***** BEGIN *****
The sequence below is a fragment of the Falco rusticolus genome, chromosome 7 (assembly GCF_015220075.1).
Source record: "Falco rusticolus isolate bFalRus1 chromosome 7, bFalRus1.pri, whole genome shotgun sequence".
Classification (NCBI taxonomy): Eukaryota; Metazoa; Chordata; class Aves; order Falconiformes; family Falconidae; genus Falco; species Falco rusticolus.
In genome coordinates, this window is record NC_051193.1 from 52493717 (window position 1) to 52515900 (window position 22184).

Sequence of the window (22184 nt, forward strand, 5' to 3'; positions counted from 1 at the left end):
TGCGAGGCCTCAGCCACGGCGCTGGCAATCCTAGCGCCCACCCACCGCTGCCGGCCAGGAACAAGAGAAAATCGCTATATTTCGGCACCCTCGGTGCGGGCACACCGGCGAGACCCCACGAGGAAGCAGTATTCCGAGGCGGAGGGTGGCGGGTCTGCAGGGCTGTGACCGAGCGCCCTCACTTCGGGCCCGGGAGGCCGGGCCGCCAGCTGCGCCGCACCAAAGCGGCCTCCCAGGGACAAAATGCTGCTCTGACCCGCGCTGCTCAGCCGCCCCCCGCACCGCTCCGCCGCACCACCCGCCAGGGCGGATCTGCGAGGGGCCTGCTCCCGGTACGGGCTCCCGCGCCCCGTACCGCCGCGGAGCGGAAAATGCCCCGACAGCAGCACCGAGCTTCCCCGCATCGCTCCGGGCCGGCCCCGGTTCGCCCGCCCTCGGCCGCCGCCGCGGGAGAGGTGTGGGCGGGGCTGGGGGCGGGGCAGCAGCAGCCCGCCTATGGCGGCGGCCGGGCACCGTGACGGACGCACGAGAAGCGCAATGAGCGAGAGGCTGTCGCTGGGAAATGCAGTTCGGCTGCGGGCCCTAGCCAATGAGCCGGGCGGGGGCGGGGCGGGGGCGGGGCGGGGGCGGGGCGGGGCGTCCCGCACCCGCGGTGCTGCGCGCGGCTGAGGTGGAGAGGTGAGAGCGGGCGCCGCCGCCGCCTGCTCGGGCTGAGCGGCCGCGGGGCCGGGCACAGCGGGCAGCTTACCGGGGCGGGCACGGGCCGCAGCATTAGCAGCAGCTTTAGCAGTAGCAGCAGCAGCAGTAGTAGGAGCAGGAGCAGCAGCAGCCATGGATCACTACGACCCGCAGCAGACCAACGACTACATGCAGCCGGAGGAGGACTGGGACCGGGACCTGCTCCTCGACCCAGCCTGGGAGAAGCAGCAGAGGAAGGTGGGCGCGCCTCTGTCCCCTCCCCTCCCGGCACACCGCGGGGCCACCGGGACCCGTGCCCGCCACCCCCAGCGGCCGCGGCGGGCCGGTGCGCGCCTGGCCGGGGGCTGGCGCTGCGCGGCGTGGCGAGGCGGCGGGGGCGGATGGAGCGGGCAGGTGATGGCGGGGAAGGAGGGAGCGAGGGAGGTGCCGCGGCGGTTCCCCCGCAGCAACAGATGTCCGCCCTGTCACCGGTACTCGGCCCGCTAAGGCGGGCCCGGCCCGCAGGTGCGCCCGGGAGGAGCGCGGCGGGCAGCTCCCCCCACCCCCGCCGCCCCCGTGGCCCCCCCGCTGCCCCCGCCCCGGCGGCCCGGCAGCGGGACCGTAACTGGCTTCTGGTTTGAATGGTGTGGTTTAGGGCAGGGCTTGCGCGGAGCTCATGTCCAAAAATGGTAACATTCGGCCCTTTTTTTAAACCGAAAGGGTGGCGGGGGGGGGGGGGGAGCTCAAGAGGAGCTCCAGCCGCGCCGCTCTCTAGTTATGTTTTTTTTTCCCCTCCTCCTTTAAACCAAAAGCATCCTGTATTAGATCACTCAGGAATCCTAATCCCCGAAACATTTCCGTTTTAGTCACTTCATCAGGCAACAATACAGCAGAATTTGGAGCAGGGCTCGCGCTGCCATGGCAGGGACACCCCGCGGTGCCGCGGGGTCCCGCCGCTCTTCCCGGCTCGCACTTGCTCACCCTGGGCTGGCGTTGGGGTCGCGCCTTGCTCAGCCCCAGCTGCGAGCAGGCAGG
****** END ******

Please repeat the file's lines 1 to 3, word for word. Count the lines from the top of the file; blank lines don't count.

The sequence below is a fragment of the Falco rusticolus genome, chromosome 7 (assembly GCF_015220075.1).
Source record: "Falco rusticolus isolate bFalRus1 chromosome 7, bFalRus1.pri, whole genome shotgun sequence".
Classification (NCBI taxonomy): Eukaryota; Metazoa; Chordata; class Aves; order Falconiformes; family Falconidae; genus Falco; species Falco rusticolus.